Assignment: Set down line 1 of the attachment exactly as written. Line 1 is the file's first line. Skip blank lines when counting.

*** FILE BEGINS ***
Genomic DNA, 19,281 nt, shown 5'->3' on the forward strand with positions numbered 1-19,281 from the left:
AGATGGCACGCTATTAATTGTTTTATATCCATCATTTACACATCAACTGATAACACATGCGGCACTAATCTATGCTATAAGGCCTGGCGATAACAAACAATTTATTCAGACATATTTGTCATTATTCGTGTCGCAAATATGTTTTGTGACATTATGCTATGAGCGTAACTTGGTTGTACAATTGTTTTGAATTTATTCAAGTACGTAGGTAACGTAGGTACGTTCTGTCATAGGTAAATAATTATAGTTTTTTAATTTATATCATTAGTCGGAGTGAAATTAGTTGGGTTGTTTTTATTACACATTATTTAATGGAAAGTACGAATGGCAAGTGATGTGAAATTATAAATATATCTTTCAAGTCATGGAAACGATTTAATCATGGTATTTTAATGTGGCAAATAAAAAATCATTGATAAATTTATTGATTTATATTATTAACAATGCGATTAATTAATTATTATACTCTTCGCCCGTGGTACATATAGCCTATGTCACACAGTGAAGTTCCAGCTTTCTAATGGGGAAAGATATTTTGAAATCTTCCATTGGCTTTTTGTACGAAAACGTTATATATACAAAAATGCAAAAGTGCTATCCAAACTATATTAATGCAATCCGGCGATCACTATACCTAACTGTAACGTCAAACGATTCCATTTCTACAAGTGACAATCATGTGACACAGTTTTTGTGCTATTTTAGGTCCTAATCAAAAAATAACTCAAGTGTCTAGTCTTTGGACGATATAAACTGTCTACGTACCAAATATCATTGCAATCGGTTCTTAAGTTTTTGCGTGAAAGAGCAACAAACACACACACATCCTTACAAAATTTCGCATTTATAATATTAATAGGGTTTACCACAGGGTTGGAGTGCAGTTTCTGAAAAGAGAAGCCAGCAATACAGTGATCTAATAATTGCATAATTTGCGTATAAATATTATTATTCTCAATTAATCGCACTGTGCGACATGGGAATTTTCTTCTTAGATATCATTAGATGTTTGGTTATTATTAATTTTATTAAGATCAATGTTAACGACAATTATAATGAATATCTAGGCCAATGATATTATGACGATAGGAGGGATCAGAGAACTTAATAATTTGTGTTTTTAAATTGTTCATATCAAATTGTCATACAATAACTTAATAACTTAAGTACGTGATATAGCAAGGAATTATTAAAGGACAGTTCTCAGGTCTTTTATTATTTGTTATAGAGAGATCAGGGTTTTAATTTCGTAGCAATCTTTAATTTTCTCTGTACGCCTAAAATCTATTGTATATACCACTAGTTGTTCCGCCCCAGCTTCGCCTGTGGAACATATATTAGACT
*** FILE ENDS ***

Genomic DNA, 19,281 nt, shown 5'->3' on the forward strand with positions numbered 1-19,281 from the left: